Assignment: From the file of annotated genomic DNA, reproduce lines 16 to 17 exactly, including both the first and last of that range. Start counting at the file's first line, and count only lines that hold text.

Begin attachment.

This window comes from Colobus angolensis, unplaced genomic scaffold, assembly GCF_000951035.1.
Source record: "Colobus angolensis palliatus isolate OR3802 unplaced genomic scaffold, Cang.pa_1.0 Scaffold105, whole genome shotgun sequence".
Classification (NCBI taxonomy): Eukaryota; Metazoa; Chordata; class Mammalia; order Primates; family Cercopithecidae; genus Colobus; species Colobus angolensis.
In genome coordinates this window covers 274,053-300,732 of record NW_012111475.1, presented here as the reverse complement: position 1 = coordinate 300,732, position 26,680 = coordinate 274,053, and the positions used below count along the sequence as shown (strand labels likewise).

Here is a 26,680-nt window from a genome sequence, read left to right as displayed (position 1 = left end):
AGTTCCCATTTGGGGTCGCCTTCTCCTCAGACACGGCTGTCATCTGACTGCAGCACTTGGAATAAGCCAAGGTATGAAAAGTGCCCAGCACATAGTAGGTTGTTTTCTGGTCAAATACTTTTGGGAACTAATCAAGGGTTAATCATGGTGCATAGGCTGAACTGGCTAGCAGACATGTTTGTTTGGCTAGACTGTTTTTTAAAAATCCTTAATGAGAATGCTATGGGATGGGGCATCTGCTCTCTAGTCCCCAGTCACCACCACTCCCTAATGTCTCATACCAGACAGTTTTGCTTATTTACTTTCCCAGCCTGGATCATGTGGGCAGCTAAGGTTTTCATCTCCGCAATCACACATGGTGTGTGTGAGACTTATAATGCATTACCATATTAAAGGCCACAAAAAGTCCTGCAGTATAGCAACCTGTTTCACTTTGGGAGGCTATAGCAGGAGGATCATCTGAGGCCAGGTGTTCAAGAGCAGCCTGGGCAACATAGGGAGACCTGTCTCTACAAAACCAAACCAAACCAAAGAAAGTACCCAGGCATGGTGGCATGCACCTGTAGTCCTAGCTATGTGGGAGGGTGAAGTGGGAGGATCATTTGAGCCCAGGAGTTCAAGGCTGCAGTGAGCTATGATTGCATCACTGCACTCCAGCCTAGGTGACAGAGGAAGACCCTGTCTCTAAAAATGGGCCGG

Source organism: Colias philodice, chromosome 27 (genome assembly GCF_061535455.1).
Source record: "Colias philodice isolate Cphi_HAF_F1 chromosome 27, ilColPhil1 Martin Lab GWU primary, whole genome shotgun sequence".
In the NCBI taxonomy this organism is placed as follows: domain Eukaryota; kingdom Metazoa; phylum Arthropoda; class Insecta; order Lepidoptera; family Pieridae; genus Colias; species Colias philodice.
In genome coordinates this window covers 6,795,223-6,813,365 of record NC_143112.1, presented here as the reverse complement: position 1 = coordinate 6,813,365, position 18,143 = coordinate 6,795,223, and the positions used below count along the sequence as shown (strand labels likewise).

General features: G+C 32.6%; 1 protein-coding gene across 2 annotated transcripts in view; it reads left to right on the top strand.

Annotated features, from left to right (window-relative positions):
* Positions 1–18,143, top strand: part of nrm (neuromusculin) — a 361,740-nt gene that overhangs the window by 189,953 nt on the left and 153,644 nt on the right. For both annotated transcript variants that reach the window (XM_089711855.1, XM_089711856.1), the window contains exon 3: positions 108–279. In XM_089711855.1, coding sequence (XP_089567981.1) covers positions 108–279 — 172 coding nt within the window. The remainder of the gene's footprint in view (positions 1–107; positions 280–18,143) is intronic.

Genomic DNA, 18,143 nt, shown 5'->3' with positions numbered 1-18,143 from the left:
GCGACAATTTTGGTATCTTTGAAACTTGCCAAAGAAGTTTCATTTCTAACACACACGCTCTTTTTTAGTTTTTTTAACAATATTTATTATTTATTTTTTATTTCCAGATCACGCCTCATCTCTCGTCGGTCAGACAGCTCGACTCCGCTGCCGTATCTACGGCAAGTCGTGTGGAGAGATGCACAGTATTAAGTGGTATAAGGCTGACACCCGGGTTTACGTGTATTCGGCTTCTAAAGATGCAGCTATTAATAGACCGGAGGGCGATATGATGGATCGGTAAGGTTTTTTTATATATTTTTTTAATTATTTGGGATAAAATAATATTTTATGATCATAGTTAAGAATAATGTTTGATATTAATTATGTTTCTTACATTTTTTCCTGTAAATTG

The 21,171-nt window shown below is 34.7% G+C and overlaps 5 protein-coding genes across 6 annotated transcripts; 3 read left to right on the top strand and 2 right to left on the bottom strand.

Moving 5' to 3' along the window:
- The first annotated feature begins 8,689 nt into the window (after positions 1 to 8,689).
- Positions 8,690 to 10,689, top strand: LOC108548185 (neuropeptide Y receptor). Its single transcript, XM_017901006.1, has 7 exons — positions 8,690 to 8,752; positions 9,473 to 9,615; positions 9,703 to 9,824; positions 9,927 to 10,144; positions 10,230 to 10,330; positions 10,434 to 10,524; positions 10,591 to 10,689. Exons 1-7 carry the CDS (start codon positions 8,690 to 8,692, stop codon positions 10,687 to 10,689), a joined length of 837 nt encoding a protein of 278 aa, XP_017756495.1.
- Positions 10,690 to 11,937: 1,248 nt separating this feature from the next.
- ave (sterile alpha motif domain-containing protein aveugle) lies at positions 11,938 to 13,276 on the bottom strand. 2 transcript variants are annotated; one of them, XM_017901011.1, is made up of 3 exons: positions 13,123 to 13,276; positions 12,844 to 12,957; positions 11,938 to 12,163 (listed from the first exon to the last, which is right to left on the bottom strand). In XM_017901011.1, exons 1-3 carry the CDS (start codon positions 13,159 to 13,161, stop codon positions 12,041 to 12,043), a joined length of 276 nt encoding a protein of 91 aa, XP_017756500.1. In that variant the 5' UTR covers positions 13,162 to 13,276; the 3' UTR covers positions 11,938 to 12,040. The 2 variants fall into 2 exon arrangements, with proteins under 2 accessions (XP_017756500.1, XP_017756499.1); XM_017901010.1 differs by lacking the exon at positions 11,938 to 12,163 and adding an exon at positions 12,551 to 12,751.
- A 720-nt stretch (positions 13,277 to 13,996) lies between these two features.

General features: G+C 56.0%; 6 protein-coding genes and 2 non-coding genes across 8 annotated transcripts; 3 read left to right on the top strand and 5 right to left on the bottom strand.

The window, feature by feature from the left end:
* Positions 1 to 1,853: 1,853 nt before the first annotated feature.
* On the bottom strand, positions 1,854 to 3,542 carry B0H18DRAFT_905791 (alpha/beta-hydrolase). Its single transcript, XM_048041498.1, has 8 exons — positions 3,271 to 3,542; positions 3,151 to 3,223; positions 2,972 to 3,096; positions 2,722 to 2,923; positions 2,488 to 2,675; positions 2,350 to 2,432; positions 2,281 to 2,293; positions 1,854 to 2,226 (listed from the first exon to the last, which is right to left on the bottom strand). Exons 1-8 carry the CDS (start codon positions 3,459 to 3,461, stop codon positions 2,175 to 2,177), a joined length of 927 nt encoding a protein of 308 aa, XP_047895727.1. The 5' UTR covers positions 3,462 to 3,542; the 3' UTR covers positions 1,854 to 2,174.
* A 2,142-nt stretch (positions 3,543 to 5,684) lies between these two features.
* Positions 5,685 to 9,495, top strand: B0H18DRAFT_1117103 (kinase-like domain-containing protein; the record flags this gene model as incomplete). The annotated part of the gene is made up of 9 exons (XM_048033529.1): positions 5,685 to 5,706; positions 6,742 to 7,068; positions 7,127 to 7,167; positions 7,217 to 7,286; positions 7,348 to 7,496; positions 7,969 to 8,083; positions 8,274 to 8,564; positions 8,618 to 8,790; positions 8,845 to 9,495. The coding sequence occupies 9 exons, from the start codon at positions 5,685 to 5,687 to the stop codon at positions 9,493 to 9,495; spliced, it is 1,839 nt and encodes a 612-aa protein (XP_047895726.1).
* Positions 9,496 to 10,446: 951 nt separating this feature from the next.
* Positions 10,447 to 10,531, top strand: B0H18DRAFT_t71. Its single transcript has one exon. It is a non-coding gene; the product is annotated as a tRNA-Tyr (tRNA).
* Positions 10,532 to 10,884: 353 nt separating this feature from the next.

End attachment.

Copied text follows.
The 21,171-nt window shown below is 34.7% G+C and overlaps 5 protein-coding genes across 6 annotated transcripts; 3 read left to right on the top strand and 2 right to left on the bottom strand.

Moving 5' to 3' along the window: